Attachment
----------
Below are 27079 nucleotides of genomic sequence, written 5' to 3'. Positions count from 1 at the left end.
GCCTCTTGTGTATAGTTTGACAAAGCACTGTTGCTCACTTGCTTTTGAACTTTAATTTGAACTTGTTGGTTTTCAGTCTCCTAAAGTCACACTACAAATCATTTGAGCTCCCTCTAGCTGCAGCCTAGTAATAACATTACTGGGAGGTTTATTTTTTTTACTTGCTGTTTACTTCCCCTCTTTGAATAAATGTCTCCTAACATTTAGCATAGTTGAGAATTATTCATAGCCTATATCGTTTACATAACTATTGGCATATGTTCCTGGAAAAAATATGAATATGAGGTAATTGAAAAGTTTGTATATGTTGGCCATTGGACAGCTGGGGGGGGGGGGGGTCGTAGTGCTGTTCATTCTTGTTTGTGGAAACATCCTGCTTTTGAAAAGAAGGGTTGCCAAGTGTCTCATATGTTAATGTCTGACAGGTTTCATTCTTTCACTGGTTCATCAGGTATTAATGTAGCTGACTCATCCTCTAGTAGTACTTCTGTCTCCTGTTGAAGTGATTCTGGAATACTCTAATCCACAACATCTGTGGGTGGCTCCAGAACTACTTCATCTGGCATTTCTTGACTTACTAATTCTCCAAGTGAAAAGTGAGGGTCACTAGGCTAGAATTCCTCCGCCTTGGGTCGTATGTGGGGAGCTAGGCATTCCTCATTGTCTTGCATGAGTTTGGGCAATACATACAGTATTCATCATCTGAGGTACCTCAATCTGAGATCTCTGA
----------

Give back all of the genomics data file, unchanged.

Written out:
Below are 27079 nucleotides of genomic sequence, written 5' to 3'. Positions count from 1 at the left end.
GCCTCTTGTGTATAGTTTGACAAAGCACTGTTGCTCACTTGCTTTTGAACTTTAATTTGAACTTGTTGGTTTTCAGTCTCCTAAAGTCACACTACAAATCATTTGAGCTCCCTCTAGCTGCAGCCTAGTAATAACATTACTGGGAGGTTTATTTTTTTTACTTGCTGTTTACTTCCCCTCTTTGAATAAATGTCTCCTAACATTTAGCATAGTTGAGAATTATTCATAGCCTATATCGTTTACATAACTATTGGCATATGTTCCTGGAAAAAATATGAATATGAGGTAATTGAAAAGTTTGTATATGTTGGCCATTGGACAGCTGGGGGGGGGGGGGGTCGTAGTGCTGTTCATTCTTGTTTGTGGAAACATCCTGCTTTTGAAAAGAAGGGTTGCCAAGTGTCTCATATGTTAATGTCTGACAGGTTTCATTCTTTCACTGGTTCATCAGGTATTAATGTAGCTGACTCATCCTCTAGTAGTACTTCTGTCTCCTGTTGAAGTGATTCTGGAATACTCTAATCCACAACATCTGTGGGTGGCTCCAGAACTACTTCATCTGGCATTTCTTGACTTACTAATTCTCCAAGTGAAAAGTGAGGGTCACTAGGCTAGAATTCCTCCGCCTTGGGTCGTATGTGGGGAGCTAGGCATTCCTCATTGTCTTGCATGAGTTTGGGCAATACATACAGTATTCATCATCTGAGGTACCTCAATCTGAGATCTCTGA